What to Remember When the Gospel Doesn’t Make Sense
You likely know someone who struggles with the assurance of salvation. Perhaps that person is you. This struggle is real for many Christians, and it is no small matter. To know what you need more than anything and then to be plagued with oppressive doubt, wondering if you actually have it… that is a darkness that can seem inescapable. And it grows darker at the thought of truths like hell and the justice of God. For the person who doubts his salvation, what counsel can be given?
While it is true that believers in Christ reveal their faith through bearing fruit (see John 15:5), to tell the person struggling with assurance that he needs to examine himself for evidence of faithfulness can be terrifying. Often such people are acutely aware of their sins, both outwardly and inwardly. And while you can point to a number of choices in their lives that look to you like signs of faith, they can tell you of the selfish motives behind those choices, or, at best, the mixed motives that were warring inside behind the scenes. Those who are uncertain of their salvation usually have no problem believing Jesus’ words in the Sermon on the Mount that tell us it is not just murder and adultery that break the law of God, but anger and lust as well (Matt. 5:21-22, 27-28).
For these strugglers, the doubt comes from the wickedness they see so clearly throughout their lives. They know both the breadth and depth of their sins, and therefore, it is extremely difficult for them to make sense of the gospel in those moments of self-examination. They can be debilitated by thoughts that say, “Why would God make me His child… I am saturated with sin, and I know that He sees so much more of it that I don’t even know about?!” When that’s where a person stops, his doubt seems to make sense doesn’t it? With both eyes on his own sinfulness, God’s justice is logical, but His grace is not.
There is something, however, that the person doubting his salvation misses when both of his eyes are focused on his sin. He misses the reality that salvation is not, ultimately, about him… it’s about God. Consider Ephesians 1. It is a chapter chock full of gospel truth, telling us what we have through our union with Christ. But on three different occasions, Paul points us beyond what we have in Christ to the goal of our salvation: v. 6 – “to the praise of his glorious grace”; v. 12 – “to the praise of his glory”; v. 14 – “to the praise of his glory”. In light of this, I like what the ESV Study Bible says in the footnote to v. 6: “God’s ultimate purpose is not redemption as such but the praise of [God’s] glorious name through redemption.”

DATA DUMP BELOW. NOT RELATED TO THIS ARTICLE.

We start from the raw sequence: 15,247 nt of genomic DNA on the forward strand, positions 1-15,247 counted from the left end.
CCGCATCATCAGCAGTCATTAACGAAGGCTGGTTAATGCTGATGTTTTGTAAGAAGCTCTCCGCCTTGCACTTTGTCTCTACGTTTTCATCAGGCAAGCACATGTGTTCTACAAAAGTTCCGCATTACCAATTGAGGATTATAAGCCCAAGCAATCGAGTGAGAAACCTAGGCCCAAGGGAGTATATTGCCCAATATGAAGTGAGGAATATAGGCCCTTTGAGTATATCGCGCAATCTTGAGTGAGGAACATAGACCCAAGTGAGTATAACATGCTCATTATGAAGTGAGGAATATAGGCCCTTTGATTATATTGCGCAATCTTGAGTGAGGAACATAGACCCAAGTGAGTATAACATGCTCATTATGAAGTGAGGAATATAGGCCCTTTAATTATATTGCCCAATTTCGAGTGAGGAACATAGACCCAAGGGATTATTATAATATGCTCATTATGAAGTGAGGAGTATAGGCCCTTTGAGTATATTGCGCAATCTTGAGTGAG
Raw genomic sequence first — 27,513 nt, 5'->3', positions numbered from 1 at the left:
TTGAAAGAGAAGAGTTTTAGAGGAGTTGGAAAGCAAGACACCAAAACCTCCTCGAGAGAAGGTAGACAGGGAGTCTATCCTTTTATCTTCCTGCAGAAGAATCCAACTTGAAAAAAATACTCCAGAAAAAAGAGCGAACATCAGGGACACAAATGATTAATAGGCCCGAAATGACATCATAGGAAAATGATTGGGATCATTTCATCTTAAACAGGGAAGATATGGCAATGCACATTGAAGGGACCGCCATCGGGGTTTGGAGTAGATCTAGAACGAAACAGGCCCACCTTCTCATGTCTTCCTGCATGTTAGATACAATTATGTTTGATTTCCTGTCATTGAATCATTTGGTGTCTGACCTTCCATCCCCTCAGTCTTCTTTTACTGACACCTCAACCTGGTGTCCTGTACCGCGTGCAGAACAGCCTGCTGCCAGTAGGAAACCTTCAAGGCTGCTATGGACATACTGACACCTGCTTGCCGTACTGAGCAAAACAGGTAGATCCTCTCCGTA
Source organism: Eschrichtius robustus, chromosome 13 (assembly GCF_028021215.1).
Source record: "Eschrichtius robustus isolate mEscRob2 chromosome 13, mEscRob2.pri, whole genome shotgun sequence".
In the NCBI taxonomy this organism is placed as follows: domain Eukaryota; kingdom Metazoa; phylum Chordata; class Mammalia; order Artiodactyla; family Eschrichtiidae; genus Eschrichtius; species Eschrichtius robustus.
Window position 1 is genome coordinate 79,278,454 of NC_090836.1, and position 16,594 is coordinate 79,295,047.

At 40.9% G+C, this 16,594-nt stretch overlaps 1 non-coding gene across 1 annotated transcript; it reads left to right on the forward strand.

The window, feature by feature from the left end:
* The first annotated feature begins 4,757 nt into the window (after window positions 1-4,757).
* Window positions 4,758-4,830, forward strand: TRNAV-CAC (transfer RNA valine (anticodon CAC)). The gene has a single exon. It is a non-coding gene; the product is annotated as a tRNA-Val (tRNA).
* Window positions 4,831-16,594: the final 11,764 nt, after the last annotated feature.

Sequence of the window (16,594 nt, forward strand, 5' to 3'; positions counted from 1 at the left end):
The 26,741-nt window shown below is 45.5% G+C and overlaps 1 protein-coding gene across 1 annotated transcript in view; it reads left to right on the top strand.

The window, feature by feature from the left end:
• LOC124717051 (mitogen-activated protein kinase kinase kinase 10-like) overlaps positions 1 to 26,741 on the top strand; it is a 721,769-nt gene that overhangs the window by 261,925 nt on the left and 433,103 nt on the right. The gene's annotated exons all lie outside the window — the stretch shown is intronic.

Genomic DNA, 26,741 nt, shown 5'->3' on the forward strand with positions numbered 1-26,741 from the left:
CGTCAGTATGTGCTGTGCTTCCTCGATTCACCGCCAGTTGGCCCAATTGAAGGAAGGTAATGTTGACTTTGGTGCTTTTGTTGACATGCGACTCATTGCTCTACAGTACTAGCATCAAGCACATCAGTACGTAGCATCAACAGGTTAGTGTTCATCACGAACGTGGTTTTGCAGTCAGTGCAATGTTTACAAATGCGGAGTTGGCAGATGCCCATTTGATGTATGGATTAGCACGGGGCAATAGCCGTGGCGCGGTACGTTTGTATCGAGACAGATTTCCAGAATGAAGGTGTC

This truth reveals that the gospel makes perfect sense. What better way for God to highlight His glory and gracious character than through saving those who had abandoned His perfect will? Better yet, those whom He had made for His glory only to watch them choose to worship the creature rather than their Creator (Rom. 1:24-25)? The great story of our redemption reveals with pristine clarity that God is wonderfully good and kind.
Paul knew this with regard to his own conversion as well, because he said, “The saying is trustworthy and deserving of full acceptance, that Christ Jesus came into the world to save sinners, of whom I am the foremost. But I received mercy for this reason, that in me, as the foremost, Jesus Christ might display his perfect patience as an example to those who were to believe in him for eternal life” (1 Tim. 1:15-16). Did you catch that? Paul said that the reason he received mercy was so that something about Jesus’ character would be put on display. What would be put on display? Christ’s patience. Why would Christ’s patience be put on display through Paul being shown mercy? Because he is the foremost of sinners (v. 15), a “blasphemer,” and a “persecutor” of Christ’s church (1 Tim. 1:13). In His patience, Jesus saved Paul to reveal that no one is beyond the reach of His saving work.
How does this encourage the person struggling with the
assurance of salvation? It reminds him that he must not stop the progress of
his thinking when he comes to his sinfulness. Rather, he must keep his thinking
moving to the ultimate goal of the display and the praise of God’s grace. When
we think of salvation from the perspective of our sin, it doesn’t make sense. But
when we think of it from the perspective of God’s glory, then nothing makes
more sense than to believe that our infinitely good God would promote His
character through turning His sin-embracing enemies into His beloved children. With
this truth at the ready, the person who doubts his salvation peels his eyes off
of himself to fix them on the perfect wisdom of God, whose plan is to glorify
Himself, which he can now see as masterful.
 ESV Bibles by Crossway, ESV Study Bible, 1 edition (Wheaton, Ill: Crossway Books, 2008), 2262.